Christopher Scott did 13 years of hard time before the actual perpetrator confessed to the crime. Now he heads a Dallas detective agency that investigates wrongful-conviction cases with the aim of freeing other innocent people. In True Conviction (Saturday, June 3 at the Roxie), the new documentary by local filmmaker Jamie Meltzer, the dedicated, emotional Scott does double duty as an emblem of social justice and a compelling character in his own right. That description, as it happens, applies to quite a few of the protagonists in the SF DocFest program.
Since its inception, DocFest (May 31-June 15 at the Roxie and the Vogue, with opening night at Alamo Drafthouse) has compiled a colorful scrapbook of genuine characters in contrast to the current events survey, educational seminar or social-issue forum that defines many documentary series. Gip (June 11) is a profile of an Alabama bluesman-gravedigger-juke joint owner, while Nat Bates for Mayor (world premiere, June 10 and 15) traces the race for Richmond’s top office in 2014 through the titular controversial politician. Another local saga propels the world premiere of Turn It Around: The Story of East Bay Punk (opening night, May 31), while one of local filmdom’s gen-u-ine iconoclasts, Stephen Parr of Oddball Films, screens a two-hour mashup of Sonic Oddities (June 13) from his humongous personal collection.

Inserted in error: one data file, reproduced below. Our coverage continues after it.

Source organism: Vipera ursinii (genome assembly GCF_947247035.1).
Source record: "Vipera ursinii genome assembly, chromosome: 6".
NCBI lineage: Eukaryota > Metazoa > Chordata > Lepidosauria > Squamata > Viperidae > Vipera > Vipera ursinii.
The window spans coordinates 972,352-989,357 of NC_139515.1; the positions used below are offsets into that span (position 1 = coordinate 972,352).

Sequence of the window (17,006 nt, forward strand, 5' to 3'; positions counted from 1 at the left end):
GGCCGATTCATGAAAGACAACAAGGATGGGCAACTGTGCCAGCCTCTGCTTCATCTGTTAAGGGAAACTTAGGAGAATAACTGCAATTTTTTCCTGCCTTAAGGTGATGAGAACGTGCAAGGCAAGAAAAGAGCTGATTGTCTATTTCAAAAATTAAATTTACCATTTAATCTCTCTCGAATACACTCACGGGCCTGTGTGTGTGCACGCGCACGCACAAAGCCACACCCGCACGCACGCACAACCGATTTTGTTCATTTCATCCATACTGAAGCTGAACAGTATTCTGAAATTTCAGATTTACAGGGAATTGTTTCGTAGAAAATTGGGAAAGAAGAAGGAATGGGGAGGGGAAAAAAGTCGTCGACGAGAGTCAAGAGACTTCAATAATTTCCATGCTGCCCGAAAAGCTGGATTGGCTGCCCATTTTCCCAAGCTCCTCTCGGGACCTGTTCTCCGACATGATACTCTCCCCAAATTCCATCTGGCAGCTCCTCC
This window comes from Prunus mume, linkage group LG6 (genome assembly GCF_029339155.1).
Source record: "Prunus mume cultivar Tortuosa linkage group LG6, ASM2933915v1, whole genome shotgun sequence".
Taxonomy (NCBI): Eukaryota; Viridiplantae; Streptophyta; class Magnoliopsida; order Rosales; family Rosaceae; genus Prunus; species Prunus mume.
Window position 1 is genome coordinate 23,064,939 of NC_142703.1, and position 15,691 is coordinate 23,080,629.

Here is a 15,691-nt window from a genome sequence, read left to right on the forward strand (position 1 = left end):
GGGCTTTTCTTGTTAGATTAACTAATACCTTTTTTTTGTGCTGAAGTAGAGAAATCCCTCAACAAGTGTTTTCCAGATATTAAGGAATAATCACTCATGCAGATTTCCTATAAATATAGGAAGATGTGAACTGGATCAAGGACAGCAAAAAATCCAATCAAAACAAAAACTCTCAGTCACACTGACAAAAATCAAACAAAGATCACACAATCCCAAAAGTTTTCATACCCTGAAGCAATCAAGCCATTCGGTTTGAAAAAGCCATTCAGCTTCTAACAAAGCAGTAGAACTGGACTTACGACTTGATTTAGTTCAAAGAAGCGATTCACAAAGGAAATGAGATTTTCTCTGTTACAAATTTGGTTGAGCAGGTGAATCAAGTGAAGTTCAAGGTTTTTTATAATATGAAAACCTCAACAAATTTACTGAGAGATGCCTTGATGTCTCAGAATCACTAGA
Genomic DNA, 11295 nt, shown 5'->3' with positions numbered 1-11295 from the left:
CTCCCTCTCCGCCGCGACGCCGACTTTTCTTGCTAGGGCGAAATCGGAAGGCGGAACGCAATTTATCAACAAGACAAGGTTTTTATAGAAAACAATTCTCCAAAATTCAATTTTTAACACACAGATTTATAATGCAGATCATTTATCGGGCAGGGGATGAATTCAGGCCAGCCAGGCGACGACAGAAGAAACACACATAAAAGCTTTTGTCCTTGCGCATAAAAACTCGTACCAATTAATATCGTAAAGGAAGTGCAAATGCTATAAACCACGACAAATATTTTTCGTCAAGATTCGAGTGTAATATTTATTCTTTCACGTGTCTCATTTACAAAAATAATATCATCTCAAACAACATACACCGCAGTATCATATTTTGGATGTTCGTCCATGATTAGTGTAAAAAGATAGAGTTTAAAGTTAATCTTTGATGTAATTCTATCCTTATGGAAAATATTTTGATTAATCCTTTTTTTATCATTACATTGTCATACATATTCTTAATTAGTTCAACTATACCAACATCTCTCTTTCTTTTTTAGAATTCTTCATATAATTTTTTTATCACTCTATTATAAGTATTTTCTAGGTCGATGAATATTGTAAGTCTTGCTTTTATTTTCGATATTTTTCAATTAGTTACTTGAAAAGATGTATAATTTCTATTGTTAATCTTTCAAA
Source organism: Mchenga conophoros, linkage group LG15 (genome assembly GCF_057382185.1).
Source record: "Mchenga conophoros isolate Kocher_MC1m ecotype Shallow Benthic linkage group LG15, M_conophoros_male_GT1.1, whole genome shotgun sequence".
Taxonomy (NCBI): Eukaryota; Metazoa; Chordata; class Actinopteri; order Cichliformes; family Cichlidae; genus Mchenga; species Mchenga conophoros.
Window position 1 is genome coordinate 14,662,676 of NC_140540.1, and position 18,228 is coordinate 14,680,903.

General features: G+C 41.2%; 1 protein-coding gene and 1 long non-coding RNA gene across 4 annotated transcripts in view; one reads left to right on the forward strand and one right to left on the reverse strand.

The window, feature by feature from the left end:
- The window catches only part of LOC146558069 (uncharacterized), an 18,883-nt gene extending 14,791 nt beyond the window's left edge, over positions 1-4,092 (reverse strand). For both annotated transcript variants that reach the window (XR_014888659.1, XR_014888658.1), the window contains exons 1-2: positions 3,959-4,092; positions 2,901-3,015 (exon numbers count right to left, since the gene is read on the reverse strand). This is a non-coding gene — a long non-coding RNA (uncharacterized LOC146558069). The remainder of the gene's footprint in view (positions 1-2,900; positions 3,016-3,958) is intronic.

The aforementioned Jamie Meltzer’s wonderful 2003 doc, Off the Charts: The Song-Poem Story (June 4), amasses the greatest collection of unique characters under one roof in the entire festival, for my money. This is a bonus screening of sorts, to celebrate the presentation of DocFest’s Non-Fiction Vanguard Award to the gifted filmmaker and beloved Stanford prof at True Conviction the night before. (Full disclosure: This writer will interview Meltzer onstage after both films.) There are one or two people in Off the Charts you won’t soon forget, which could be said about nearly every film in DocFest. That’s one of the pleasures of scrapbooks.